The very first Olympic Games were held at Olympia, Greece in 776 BC and held every four years until 393 AD, a period of 1169 years.
The duration of the games was directly related to the number of events. Originally the event lasted only one day until 684 BC, and when chariot racing was added in 680 BC the event was extended to two days. In 632 BC boys games were added and the games extended to three days, and in 472 BC the games were extended to five days.
The “Sacred Truce” was one of the most sacred institutions of the games, requiring all hostilities be suspended between warring tribes before, during and following the games for a period of time. Belief in this truce was so important, that even though there was constant warring, the games were never canceled.
Interesting that since the modern games have been reintroduced they have been canceled in times of war.
Athletes traveled to Olympia one month prior to the games. This regulation was strictly enforced in order to assess the athletes’ talents and abilities as well as their ethics and character.
There were only two requirements of the participants. That they be free-born Greeks of parents who were free citizens.
Olympia was a sanctuary to Zeus, the Father of the gods, and his was the most important temple. It was built in the middle of the 5th century BC.
Olympia was well known for the gigantic statue of Zeus which was named one of the Seven Wonders of the Ancient World. It made of chryselephantine which used ivory and gold leaf for parts, such as the face and hands of the figure. It was sculpted by Pheidias, whose nearby studio was excavated in the 1950s. At one point his workshop had been converted to a Christian basilica. The statue of Zeus holds the goddess Nike in one hand. Legend says the statue was taken to Constantinople (now Istanbul) and lost in a fire.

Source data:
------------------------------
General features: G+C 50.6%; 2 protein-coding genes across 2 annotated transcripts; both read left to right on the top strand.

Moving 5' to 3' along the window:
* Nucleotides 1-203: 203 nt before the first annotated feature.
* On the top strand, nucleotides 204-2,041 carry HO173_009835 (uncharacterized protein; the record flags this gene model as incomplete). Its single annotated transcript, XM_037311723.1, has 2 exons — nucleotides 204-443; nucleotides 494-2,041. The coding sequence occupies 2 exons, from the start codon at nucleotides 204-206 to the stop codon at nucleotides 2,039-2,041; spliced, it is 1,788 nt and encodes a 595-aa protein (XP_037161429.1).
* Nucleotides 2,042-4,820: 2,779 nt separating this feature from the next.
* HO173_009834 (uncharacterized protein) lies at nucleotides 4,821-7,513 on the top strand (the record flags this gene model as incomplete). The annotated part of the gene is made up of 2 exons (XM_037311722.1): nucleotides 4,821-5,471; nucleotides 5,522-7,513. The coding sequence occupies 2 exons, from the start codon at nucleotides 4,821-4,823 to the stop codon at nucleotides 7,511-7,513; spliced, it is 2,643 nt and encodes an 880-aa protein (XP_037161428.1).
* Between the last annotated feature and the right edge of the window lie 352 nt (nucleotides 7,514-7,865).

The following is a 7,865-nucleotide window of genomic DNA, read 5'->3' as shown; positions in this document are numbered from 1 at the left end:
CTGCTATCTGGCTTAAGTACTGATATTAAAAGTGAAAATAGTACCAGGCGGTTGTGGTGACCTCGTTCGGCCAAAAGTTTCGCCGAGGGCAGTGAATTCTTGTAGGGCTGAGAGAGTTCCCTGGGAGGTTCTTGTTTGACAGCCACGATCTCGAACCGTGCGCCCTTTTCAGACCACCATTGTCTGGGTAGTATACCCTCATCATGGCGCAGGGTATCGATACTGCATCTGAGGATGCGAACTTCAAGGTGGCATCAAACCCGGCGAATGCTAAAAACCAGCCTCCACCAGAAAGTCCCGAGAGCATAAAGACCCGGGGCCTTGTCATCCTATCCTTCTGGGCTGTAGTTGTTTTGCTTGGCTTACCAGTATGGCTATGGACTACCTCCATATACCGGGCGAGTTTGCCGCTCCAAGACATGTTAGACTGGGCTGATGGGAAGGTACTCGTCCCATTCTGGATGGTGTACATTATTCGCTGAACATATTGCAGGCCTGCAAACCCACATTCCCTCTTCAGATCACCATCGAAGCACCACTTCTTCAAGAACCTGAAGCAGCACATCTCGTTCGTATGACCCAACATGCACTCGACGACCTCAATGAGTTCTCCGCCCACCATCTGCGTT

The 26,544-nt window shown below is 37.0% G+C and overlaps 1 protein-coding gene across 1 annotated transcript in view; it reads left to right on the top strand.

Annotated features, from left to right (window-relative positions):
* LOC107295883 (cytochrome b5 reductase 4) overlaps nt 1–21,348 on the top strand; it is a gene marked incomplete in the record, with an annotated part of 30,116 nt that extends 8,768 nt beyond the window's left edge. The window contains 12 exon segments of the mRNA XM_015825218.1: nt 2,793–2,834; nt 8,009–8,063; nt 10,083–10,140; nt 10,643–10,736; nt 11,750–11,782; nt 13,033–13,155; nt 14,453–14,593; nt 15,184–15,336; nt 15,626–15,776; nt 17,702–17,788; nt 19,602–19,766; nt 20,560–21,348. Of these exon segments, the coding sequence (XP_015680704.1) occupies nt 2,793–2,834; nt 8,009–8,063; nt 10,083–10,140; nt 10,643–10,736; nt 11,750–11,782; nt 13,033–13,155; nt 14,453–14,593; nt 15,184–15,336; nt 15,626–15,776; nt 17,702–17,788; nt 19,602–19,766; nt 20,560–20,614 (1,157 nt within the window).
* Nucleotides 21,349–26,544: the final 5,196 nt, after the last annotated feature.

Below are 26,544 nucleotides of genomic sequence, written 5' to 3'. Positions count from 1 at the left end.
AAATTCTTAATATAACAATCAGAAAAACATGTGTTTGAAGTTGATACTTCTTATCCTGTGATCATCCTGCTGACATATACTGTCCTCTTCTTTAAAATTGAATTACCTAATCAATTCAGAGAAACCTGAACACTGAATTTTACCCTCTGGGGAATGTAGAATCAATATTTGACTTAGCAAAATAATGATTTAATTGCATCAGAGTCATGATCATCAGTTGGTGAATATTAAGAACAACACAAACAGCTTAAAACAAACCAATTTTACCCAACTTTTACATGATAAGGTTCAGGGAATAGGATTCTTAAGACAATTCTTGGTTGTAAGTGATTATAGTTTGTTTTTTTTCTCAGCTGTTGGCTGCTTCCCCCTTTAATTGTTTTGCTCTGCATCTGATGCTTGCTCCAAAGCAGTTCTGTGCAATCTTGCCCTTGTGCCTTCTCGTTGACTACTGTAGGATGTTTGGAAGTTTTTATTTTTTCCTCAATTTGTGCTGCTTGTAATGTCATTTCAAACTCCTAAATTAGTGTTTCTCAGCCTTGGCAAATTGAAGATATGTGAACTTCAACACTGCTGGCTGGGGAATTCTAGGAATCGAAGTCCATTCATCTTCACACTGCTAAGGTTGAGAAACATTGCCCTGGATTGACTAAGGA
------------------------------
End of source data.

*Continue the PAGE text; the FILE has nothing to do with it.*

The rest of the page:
The Olympic Games were abolished by the Roman Emperor Theodosius In 393 AD.
The modern games were revived in Athens in 1896.
Is anything more Greek than the Olympics? This downpour happened just as we arrived and it looked like we weren’t going to be able to visit. As you can see in my photos, the rain stopped, it cleared up and we had a great visit to Olympia.
So much more could be said and more photos shared, but you really ought to go see it for yourself!
After our visit we decided to stay the night in the cute village of Ancient Olympia where there are plenty of cafes and hotels. Another interesting museum in town is the Archimedes Museum (with free admission, but we didn’t visit unfortunately.)
“Do laundry or go naked” was seen at a Athens laundry. Did it grab your attention?
Until next time!
Thank for sharing! I love history and especially enjoy the photos.
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